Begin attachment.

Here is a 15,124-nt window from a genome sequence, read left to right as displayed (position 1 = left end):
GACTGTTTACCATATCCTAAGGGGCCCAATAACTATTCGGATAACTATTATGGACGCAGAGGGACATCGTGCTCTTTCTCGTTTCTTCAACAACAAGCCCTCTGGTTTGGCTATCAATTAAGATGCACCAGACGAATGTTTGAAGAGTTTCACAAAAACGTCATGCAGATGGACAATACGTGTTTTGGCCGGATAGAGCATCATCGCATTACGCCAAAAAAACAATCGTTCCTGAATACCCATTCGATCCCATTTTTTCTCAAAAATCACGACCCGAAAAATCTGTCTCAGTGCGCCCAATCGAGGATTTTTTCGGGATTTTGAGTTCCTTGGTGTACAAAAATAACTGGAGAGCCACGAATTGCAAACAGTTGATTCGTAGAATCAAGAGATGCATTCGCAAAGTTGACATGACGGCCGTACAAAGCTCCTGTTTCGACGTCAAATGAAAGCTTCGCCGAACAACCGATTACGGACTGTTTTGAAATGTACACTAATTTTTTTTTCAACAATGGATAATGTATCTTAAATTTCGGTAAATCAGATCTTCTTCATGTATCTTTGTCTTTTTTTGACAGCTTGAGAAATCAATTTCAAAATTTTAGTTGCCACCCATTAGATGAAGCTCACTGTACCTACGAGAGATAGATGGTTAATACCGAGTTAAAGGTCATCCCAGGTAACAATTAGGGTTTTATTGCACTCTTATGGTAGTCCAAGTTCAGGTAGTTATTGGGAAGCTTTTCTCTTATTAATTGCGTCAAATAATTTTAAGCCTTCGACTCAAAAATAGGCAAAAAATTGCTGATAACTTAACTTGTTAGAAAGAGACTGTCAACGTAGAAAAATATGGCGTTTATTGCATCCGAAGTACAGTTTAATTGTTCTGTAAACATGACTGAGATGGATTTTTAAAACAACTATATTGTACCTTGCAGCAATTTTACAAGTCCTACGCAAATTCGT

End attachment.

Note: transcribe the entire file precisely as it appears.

Here is a 15,124-nt window from a genome sequence, read left to right as displayed (position 1 = left end):
GACTGTTTACCATATCCTAAGGGGCCCAATAACTATTCGGATAACTATTATGGACGCAGAGGGACATCGTGCTCTTTCTCGTTTCTTCAACAACAAGCCCTCTGGTTTGGCTATCAATTAAGATGCACCAGACGAATGTTTGAAGAGTTTCACAAAAACGTCATGCAGATGGACAATACGTGTTTTGGCCGGATAGAGCATCATCGCATTACGCCAAAAAAACAATCGTTCCTGAATACCCATTCGATCCCATTTTTTCTCAAAAATCACGACCCGAAAAATCTGTCTCAGTGCGCCCAATCGAGGATTTTTTCGGGATTTTGAGTTCCTTGGTGTACAAAAATAACTGGAGAGCCACGAATTGCAAACAGTTGATTCGTAGAATCAAGAGATGCATTCGCAAAGTTGACATGACGGCCGTACAAAGCTCCTGTTTCGACGTCAAATGAAAGCTTCGCCGAACAACCGATTACGGACTGTTTTGAAATGTACACTAATTTTTTTTTCAACAATGGATAATGTATCTTAAATTTCGGTAAATCAGATCTTCTTCATGTATCTTTGTCTTTTTTTGACAGCTTGAGAAATCAATTTCAAAATTTTAGTTGCCACCCATTAGATGAAGCTCACTGTACCTACGAGAGATAGATGGTTAATACCGAGTTAAAGGTCATCCCAGGTAACAATTAGGGTTTTATTGCACTCTTATGGTAGTCCAAGTTCAGGTAGTTATTGGGAAGCTTTTCTCTTATTAATTGCGTCAAATAATTTTAAGCCTTCGACTCAAAAATAGGCAAAAAATTGCTGATAACTTAACTTGTTAGAAAGAGACTGTCAACGTAGAAAAATATGGCGTTTATTGCATCCGAAGTACAGTTTAATTGTTCTGTAAACATGACTGAGATGGATTTTTAAAACAACTATATTGTACCTTGCAGCAATTTTACAAGTCCTACGCAAATTCGT